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Using SNAP Benefits to Grow Your Own Food

Posted by Nikki Salzman, Outreach Intern, USDA Food and Nutrition Service in Food and Nutrition Initiatives
Feb 21, 2017
A volunteer at the USDA People's Garden tends to Blossom and German Extra Hardy garlic.  The USDA through its People's Garden encourages everyone to grow their own food whether it's a couple of tomato plants or an acre of biointensively grown vegetables.  USDA photo by Lance Cheung
A volunteer at the USDA People's Garden tends to Blossom and German Extra Hardy garlic. The USDA through its People's Garden encourages everyone to grow their own food whether it's a couple of tomato plants or an acre of biointensively grown vegetables. USDA photo by Lance Cheung

Every month, more than 44 million people use SNAP to get nutritious food. Most of us probably imagine participants buying items like tomatoes, squash, and apples with their benefits. But did you know that SNAP can also help people grow their own food? With SNAP, participants can buy seeds and edible plants. It’s a great way to get fresh produce right at home! All SNAP retailers, including Farmers’ Markets, can sell seeds and plants to SNAP participants.

For every $1 dollar spent on seeds and fertilizer, home gardeners can grow an average of $25 worth of produce. Growing food from seeds and plants makes SNAP benefits last longer, allowing recipients to double the value of their benefits over time. Supplementing SNAP with homegrown food makes it possible for families to buy food products that they wouldn’t normally be able to afford.

Being producers as well as consumers is an empowering experience for SNAP participants. It allows them to feel self-reliant. It’s also another great way to promote nutrition, enabling people to take pride in eating their own homegrown fruits and vegetables.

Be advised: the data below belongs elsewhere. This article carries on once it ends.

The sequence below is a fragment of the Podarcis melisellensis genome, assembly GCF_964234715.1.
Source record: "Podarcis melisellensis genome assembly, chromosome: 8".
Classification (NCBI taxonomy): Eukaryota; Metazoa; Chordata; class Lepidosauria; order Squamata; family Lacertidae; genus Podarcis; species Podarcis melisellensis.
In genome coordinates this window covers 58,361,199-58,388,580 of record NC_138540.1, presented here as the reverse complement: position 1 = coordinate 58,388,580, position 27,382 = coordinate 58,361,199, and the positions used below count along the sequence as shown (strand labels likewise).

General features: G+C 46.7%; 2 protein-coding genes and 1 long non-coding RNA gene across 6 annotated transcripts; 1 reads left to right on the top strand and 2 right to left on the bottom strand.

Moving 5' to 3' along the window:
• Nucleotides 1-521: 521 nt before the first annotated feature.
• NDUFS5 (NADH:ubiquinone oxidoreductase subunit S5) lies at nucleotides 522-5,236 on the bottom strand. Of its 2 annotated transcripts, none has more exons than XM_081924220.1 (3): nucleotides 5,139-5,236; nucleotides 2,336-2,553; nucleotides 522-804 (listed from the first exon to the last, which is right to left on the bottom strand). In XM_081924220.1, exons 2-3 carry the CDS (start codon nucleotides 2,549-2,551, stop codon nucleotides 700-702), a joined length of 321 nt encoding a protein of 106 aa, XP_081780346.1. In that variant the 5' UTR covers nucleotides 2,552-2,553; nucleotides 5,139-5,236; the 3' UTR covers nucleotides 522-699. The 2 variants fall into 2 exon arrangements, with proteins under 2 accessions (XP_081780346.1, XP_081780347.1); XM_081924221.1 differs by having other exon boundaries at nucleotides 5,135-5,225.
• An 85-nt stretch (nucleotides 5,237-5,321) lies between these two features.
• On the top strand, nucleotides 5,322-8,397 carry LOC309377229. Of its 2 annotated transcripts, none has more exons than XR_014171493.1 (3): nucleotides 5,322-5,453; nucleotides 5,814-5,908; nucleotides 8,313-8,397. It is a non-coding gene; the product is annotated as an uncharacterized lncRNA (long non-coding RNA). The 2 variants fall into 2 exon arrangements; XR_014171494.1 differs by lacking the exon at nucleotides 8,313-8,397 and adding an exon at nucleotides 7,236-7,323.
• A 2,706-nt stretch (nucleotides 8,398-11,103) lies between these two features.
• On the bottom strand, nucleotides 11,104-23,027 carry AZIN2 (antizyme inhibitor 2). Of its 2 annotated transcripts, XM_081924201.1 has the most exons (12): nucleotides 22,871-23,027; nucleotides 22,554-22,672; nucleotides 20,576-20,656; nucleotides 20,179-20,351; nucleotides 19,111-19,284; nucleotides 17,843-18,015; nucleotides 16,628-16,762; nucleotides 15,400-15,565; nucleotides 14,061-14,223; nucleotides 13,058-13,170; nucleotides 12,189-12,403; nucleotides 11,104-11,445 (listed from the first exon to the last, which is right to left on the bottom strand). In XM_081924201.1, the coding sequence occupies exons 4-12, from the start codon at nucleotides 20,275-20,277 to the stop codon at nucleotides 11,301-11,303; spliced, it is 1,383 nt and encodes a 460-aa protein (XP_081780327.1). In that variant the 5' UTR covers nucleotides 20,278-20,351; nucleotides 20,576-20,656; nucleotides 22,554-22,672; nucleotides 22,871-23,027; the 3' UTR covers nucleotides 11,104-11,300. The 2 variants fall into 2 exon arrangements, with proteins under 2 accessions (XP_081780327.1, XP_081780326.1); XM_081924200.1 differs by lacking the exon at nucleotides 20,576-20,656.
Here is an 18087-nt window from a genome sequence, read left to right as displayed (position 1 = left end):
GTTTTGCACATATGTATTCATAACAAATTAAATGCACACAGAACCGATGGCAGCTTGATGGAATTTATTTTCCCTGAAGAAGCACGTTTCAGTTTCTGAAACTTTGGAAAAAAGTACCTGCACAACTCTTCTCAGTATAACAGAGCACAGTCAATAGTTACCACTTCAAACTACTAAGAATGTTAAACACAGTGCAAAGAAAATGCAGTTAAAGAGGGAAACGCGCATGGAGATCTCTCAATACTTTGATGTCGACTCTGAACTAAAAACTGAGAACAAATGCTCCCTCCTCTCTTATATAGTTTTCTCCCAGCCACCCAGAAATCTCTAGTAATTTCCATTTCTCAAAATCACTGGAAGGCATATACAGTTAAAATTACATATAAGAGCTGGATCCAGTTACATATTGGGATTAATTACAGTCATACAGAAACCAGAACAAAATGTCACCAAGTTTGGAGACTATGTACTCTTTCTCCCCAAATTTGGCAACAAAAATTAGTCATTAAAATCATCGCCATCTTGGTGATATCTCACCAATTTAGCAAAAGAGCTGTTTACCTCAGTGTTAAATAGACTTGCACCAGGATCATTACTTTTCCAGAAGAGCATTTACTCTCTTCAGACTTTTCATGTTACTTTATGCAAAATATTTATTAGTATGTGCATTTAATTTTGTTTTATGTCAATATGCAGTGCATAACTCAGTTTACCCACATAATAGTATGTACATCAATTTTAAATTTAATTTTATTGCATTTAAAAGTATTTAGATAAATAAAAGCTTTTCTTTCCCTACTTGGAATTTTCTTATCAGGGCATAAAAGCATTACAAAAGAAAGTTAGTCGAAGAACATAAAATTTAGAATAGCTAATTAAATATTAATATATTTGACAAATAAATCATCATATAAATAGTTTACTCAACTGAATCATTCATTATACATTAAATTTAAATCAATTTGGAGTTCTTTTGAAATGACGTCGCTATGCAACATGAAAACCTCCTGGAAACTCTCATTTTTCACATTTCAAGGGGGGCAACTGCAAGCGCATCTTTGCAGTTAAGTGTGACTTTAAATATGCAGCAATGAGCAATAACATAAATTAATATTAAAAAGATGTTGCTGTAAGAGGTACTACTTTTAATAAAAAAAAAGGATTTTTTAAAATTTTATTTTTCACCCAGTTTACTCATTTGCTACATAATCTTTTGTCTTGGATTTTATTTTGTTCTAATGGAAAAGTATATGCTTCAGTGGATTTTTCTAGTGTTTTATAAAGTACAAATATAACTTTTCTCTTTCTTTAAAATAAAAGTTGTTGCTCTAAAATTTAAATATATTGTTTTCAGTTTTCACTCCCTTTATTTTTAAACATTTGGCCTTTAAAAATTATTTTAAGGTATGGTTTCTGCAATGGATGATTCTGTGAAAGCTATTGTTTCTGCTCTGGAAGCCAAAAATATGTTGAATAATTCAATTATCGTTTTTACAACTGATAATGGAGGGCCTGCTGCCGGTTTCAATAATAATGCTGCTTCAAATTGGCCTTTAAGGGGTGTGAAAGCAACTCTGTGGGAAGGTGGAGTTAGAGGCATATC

At T.C. Williams High School students learn green gardening methods USDA photo
At T.C. Williams High School students learn green gardening methods USDA photo

Participants who have never gardened might be hesitant to take advantage of seed and plant benefits. Here’s how you can help folks get started:

  • Start community gardening classes and clubs to help neighbors support each other in creating and caring for a garden.
  • Host classes on how to grow small food bearing plants indoors and in small spaces like windowsills if you’re in an urban area.
  • Consider donating space to SNAP participants who do not have room for gardening if your organization has open land.
  • Encourage families to participate together. Growing food is an activity that can be fun for the whole family.
  • Create recipe books that incorporate the foods commonly grown in your community with the help of program participants.

For more information on SNAP benefits visit www.fns.usda.gov/snap